Changes In The CCC Marking As Of March 2018

Until recently, the CNCA was in charge of CCC marking. After a CCC certificate had been issued, applicants needed to apply to the CNCA for a Permission of Printing (PoP). The document would contain the name of the manufacturer as shown on the CCC certificate, the numbers of all covered CCC certificates, detailed information about the CCC marking, such as method of marking, the width and color of the CCC logo, as well as a picture of the CCC mark for a certain product.

With the “CNCA Announcement No. 10, 2018,” this has now changed. In an unexpected move, the CNCA has shut down the department which had previously handled all matters related to the CCC marking. The responsibility for the marking process has now been transferred to the Chinese certification authorities (CCAP, CQC and CTC, etc.) and the requirement for the PoP has now been officially abolished. Manufacturers may now start marking their products with the CCC logo directly after receiving the CCC certificate.

It is important to consider that, according to the CNCA’s announcement, only the approval of the marking permission has been omitted and not the marking requirements in total. Allowing manufacturers to directly mark their products can be regarded as a measure to streamline the certification process. However, having said this, conformity between CCC marks and the current regulations is now more important than ever. Since the marking is no longer checked and approved, it is important that a manufacturer completely understand the marking requirements to avoid customs problems. Products with inconsistent or defective CCC marking might be seized by the Chinese Customs upon entry into China. Although it may be possible to eventually obtain the release of previously detained products from Customs, severe punishments or even destruction of products with wrong CCC marking are being reported with increasing frequency.

While the general marking regulations are still defined in the relevant CNCA implementation rules, there are now different approaches for the CCC marking depending on the responsible Chinese authority.

CQC, as one of the main certification bodies, has issued statements with detailed information for CCC marking requirements for different product categories. In these statements, the design, possible size and position of the CCC logo is stipulated.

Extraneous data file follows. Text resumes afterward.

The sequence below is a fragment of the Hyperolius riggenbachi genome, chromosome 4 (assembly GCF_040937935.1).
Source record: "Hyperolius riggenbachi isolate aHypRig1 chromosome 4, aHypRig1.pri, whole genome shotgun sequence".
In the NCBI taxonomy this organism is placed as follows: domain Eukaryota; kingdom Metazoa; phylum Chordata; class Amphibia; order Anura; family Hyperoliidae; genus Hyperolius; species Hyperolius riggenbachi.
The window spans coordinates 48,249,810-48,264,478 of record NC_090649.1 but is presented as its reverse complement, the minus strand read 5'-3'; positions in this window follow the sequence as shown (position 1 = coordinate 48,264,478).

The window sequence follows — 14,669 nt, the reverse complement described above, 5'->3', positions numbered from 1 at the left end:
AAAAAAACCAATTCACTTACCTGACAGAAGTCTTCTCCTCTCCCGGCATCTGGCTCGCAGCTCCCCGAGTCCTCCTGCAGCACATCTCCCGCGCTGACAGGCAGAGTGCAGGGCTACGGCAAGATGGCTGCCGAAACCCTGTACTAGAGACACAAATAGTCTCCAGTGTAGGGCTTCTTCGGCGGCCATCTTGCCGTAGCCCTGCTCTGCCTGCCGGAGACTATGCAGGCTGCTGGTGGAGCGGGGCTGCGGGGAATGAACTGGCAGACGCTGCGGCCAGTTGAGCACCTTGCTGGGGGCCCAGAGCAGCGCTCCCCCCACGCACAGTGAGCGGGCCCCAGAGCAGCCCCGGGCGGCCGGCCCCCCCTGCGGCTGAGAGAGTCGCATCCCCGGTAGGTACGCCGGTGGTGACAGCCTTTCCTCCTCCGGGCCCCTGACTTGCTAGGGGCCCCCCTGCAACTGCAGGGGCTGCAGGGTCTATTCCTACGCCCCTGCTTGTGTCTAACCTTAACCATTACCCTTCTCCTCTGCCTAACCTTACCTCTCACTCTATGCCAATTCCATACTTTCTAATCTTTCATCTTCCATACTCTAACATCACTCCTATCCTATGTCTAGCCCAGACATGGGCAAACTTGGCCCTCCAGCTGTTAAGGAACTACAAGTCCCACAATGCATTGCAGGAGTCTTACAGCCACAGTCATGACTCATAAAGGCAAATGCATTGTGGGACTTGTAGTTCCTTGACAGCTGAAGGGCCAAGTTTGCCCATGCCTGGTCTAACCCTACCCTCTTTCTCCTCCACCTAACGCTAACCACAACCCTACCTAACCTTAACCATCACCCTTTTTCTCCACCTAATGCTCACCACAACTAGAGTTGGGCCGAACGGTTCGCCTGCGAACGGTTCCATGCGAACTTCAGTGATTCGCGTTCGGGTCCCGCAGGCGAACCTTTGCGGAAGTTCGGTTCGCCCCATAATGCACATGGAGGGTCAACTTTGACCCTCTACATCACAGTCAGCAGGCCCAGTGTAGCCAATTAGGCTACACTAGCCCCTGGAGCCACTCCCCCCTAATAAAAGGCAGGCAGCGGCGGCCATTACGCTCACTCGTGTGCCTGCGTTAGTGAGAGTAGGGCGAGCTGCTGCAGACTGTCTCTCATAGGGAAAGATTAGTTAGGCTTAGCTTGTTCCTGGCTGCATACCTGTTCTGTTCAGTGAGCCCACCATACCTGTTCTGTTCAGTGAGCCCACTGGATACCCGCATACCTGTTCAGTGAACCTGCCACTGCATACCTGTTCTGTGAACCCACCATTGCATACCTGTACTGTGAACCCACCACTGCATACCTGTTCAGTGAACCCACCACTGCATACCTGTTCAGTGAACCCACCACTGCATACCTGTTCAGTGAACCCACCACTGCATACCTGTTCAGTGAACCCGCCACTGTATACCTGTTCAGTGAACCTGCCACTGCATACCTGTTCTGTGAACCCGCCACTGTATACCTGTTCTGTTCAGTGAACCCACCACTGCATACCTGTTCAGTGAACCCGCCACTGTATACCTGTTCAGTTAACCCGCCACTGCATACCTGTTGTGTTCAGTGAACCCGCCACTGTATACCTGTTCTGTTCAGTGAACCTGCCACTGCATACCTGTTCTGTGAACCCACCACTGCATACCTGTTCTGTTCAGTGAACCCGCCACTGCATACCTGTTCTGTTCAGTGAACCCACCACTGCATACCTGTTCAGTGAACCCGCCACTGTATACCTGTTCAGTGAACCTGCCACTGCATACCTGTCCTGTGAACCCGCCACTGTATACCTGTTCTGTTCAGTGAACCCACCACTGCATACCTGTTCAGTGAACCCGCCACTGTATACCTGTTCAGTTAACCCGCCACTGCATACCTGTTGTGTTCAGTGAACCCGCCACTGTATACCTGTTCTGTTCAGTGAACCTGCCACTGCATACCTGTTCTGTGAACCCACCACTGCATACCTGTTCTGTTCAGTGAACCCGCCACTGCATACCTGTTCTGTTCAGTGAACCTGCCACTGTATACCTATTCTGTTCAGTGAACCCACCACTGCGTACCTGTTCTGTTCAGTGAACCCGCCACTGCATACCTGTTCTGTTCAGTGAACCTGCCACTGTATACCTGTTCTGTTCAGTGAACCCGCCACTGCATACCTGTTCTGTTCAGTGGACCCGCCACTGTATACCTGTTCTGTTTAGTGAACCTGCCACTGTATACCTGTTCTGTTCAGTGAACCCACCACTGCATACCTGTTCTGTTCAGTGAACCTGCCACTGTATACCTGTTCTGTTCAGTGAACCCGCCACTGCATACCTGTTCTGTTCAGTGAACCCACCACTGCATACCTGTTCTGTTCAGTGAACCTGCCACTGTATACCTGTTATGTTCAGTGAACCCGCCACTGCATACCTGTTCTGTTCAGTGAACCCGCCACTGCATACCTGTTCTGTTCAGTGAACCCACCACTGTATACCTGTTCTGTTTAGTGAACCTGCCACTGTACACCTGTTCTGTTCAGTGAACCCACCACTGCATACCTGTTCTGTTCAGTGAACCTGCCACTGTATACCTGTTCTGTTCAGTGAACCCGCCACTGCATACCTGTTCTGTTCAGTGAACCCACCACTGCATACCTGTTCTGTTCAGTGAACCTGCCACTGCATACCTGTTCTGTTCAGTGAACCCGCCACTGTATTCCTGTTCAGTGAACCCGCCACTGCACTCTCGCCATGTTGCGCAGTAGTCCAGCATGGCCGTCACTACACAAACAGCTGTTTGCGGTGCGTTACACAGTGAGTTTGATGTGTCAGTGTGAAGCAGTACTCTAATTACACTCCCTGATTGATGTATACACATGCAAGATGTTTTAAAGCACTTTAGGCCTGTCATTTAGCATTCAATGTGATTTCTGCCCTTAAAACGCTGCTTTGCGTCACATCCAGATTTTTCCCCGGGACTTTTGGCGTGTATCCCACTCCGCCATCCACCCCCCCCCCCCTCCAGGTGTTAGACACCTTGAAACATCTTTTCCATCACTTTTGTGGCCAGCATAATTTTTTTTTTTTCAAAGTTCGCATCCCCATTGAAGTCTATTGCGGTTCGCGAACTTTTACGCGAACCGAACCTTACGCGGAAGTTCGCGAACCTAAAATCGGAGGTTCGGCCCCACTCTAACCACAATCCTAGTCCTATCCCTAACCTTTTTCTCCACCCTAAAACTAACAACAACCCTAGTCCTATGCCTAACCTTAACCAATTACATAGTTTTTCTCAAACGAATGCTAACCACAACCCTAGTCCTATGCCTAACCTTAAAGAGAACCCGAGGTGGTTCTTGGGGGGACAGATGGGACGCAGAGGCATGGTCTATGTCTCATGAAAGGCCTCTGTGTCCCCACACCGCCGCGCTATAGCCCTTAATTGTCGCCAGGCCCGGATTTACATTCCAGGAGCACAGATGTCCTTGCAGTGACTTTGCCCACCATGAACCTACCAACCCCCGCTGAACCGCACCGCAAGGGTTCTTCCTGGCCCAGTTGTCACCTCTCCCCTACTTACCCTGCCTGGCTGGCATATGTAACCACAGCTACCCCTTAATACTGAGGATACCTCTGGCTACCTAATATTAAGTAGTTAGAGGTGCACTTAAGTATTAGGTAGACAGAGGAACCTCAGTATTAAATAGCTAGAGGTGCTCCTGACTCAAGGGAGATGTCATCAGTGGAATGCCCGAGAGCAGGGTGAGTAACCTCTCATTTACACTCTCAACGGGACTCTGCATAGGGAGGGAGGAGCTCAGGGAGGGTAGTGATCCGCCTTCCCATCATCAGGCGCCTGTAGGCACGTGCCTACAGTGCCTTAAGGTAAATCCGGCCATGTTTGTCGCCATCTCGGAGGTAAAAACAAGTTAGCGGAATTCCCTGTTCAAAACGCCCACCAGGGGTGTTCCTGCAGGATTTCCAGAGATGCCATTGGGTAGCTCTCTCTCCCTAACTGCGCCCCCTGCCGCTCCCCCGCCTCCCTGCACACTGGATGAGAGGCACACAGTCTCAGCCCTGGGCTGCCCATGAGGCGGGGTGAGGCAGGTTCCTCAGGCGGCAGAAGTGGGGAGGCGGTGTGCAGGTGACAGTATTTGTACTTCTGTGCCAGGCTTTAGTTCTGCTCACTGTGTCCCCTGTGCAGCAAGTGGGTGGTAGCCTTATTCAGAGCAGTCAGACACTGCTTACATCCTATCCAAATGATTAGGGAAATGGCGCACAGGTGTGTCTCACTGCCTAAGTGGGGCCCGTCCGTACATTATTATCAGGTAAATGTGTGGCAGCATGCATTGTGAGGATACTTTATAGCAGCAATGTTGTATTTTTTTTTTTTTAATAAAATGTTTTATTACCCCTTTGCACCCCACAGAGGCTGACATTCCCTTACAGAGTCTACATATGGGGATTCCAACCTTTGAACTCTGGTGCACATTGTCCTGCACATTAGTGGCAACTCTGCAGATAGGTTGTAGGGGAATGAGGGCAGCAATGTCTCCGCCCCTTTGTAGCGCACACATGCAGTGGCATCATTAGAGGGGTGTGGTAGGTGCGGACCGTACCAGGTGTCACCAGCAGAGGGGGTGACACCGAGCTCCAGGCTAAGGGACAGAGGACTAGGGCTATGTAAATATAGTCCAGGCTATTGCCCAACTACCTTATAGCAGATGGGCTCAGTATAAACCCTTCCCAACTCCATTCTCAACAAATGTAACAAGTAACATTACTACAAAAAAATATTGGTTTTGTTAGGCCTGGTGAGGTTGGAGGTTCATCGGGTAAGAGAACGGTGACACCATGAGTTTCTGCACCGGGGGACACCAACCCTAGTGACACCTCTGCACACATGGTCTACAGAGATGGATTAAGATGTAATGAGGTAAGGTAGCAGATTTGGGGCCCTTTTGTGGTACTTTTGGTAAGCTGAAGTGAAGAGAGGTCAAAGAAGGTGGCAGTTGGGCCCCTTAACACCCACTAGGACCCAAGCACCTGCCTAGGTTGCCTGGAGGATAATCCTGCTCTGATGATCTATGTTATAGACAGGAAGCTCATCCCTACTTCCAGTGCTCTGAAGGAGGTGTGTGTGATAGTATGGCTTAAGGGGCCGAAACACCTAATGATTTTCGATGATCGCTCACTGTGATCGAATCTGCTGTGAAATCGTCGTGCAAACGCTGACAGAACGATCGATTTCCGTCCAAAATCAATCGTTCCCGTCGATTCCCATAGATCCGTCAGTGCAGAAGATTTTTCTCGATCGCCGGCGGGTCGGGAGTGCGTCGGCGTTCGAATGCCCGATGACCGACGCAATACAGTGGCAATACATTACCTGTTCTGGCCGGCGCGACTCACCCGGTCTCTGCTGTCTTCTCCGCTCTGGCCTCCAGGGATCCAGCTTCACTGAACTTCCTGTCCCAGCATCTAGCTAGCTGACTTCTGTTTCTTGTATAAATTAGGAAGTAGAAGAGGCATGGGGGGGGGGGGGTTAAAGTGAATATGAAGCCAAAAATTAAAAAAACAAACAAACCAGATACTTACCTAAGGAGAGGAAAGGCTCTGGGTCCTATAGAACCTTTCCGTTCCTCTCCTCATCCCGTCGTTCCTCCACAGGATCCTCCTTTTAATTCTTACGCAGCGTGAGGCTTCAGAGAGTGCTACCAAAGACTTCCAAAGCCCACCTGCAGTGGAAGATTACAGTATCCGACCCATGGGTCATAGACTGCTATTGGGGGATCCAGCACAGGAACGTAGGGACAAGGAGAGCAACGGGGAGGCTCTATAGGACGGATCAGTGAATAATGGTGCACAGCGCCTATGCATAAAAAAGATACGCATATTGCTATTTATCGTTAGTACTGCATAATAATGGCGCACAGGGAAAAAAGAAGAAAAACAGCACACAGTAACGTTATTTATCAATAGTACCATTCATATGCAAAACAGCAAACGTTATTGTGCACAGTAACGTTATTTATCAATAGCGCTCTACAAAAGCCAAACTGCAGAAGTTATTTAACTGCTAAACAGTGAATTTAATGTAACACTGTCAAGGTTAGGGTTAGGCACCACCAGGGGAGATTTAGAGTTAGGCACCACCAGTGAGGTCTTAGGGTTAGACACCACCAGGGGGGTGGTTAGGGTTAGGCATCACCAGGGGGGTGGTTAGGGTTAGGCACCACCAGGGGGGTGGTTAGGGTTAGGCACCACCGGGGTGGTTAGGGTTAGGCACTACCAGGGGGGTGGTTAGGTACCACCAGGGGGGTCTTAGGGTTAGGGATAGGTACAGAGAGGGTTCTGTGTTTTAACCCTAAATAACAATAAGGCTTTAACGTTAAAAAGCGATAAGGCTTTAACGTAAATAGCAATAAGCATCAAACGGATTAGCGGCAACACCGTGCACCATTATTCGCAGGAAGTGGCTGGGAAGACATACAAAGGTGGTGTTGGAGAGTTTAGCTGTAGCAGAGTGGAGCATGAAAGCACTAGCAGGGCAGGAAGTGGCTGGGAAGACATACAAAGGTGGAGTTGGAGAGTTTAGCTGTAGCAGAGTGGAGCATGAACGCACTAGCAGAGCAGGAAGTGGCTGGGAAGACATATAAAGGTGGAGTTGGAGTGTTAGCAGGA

CCAP has issued a new marking application document which will still need to be submitted in the course of an initial certification, or if there is a change of marking from the existing permissions of printing (change from tool to label or vice versa, or different size of the CCC logo, etc.). The purpose of the application is to enable CCAP to check that the marking follows the required guidelines as stated by the corresponding implementation rules, and to allow both the manufacturer and the authority to have clear documentation of the marking.

In both cases, however, there will no longer be any kind of official marking approval; hence, the full responsibility for the correctness of the CCC marking is now borne entirely by the manufacturer.

There is also an important change regarding the CCC logo. The supplementary-letters “S” (safety), “EMC” (electromagnetic compatibility), “S & E” (safety and EMC), “F” (firefighting) and “I” (information security) have been removed from the CCC logo. All previous CCC logos are replaced with the new logo without any additional letters. While the new logo must be used for all new certification projects, there is no clear deadline by which the logo must be updated for products with a PoP. According to the CNCA announcement, the CCC logo of such products shall be replaced by the CCC logo without any letter in the course of future tool or product modifications.

Last but not least, there will be a stronger focus on the CCC marking during future annual factory inspections. Manufacturers will need to strengthen their internal supervision processes in accordance with the specific regulations of the responsible certification authority. All uses of the CCC mark shall be recorded and archived to ensure transparency.

Conclusion

The CCC marking is the final and most important step of the CCC certification process. Even though the PoP has been abolished, only markings that fully comply with the current regulations will be permitted on products slated for import to China. In the medium term, the new CCC logo without the complementary-letter should be implemented for all products, including those for which a PoP exists. We recommend proper documentation and careful supervision of the product marking process to avoid difficulties during the annual CCC factory inspection.

Julian Busch is managing director of MPR China Certification GmbH – China Certification Corporation (www.china-certification.com/en), a company that supports manufacturers’ worldwide obtaining product certifications for the Chinese market. He can be reach at busch@china-certification.com.

About The Author

Julian Busch

Julian Busch is managing director of MPR China Certification GmbH – China Certification Corporation (http://www.certification-india.com/en), a company that supports manufacturers worldwide obtaining product certifications for India, China, Korea and other markets.